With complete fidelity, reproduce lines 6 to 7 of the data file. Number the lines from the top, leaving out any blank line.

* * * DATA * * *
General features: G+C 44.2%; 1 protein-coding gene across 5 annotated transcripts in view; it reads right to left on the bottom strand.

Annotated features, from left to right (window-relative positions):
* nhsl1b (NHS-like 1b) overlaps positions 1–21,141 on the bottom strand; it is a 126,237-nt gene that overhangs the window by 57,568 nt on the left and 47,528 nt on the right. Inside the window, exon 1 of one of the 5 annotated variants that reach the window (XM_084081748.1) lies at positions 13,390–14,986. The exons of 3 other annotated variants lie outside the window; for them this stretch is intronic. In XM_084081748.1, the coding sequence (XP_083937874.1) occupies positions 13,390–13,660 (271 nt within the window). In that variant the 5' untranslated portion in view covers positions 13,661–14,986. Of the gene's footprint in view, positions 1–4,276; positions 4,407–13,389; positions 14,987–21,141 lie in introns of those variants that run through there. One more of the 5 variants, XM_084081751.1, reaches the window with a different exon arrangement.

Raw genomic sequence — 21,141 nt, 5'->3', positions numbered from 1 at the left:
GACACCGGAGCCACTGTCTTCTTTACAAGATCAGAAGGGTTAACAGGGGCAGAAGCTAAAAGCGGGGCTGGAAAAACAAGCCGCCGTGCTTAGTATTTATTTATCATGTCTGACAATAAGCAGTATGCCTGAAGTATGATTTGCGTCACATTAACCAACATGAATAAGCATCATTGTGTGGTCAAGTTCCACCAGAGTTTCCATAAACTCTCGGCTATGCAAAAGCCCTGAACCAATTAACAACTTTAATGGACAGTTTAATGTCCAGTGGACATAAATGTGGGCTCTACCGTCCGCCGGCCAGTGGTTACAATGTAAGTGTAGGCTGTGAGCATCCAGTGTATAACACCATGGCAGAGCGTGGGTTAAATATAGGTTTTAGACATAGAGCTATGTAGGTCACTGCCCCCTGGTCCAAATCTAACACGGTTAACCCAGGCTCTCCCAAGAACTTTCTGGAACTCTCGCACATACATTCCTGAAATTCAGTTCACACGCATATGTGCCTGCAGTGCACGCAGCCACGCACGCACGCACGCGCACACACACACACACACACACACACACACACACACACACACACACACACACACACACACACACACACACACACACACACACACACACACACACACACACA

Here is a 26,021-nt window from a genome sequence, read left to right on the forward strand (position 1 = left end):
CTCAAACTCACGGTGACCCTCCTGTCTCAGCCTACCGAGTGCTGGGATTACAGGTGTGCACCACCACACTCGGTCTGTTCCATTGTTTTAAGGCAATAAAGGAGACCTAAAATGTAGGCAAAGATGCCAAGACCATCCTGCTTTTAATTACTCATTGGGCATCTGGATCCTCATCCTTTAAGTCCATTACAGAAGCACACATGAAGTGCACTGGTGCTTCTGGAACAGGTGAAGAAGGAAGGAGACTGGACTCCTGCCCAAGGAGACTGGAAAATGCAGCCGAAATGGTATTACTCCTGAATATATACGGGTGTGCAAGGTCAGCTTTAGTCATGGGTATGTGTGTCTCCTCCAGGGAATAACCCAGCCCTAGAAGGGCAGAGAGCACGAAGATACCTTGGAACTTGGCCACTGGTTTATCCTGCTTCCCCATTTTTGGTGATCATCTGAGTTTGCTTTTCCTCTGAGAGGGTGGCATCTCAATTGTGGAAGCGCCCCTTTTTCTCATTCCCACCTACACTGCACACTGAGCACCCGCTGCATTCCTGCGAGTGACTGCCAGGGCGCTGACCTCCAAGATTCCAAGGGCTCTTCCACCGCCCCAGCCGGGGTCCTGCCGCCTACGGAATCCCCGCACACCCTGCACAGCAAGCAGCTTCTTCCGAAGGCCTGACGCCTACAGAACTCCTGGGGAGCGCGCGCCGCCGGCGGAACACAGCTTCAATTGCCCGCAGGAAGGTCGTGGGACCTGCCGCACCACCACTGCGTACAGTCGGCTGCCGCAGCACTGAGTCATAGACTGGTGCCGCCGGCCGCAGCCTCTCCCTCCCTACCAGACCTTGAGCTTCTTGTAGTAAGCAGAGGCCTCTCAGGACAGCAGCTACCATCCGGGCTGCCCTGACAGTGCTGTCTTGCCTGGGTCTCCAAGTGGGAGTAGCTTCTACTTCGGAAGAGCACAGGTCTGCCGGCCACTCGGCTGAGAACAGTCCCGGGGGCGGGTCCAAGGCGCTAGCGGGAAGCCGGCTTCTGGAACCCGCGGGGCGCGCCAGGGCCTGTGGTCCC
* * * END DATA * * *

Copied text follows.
Here is a 26,021-nt window from a genome sequence, read left to right on the forward strand (position 1 = left end):
CTCAAACTCACGGTGACCCTCCTGTCTCAGCCTACCGAGTGCTGGGATTACAGGTGTGCACCACCACACTCGGTCTGTTCCATTGTTTTAAGGCAATAAAGGAGACCTAAAATGTAGGCAAAGATGCCAAGACCATCCTGCTTTTAATTACTCATTGGGCATCTGGATCCTCATCCTTTAAGTCCATTACAGAAGCACACATGAAGTGCACTGGTGCTTCTGGAACAGGTGAAGAAGGAAGGAGACTGGACTCCTGCCCAAGGAGACTGGAAAATGCAGCCGAAATGGTATTACTCCTGAATATATACGGGTGTGCAAGGTCAGCTTTAGTCATGGGTATGTGTGTCTCCTCCAGGGAATAACCCAGCCCTAGAAGGGCAGAGAGCACGAAGATACCTTGGAACTTGGCCACTGGTTTATCCTGCTTCCCCATTTTTGGTGATCATCTGAGTTTGCTTTTCCTCTGAGAGGGTGGCATCTCAATTGTGGAAGCGCCCCTTTTTCTCATTCCCACCTACACTGCACACTGAGCACCCGCTGCATTCCTGCGAGTGACTGCCAGGGCGCTGACCTCCAAGATTCCAAGGGCTCTTCCACCGCCCCAGCCGGGGTCCTGCCGCCTACGGAATCCCCGCACACCCTGCACAGCAAGCAGCTTCTTCCGAAGGCCTGACGCCTACAGAACTCCTGGGGAGCGCGCGCCGCCGGCGGAACACAGCTTCAATTGCCCGCAGGAAGGTCGTGGGACCTGCCGCACCACCACTGCGTACAGTCGGCTGCCGCAGCACTGAGTCATAGACTGGTGCCGCCGGCCGCAGCCTCTCCCTCCCTACCAGACCTTGAGCTTCTTGTAGTAAGCAGAGGCCTCTCAGGACAGCAGCTACCATCCGGGCTGCCCTGACAGTGCTGTCTTGCCTGGGTCTCCAAGTGGGAGTAGCTTCTACTTCGGAAGAGCACAGGTCTGCCGGCCACTCGGCTGAGAACAGTCCCGGGGGCGGGTCCAAGGCGCTAGCGGGAAGCCGGCTTCTGGAACCCGCGGGGCGCGCCAGGGCCTGTGGTCCC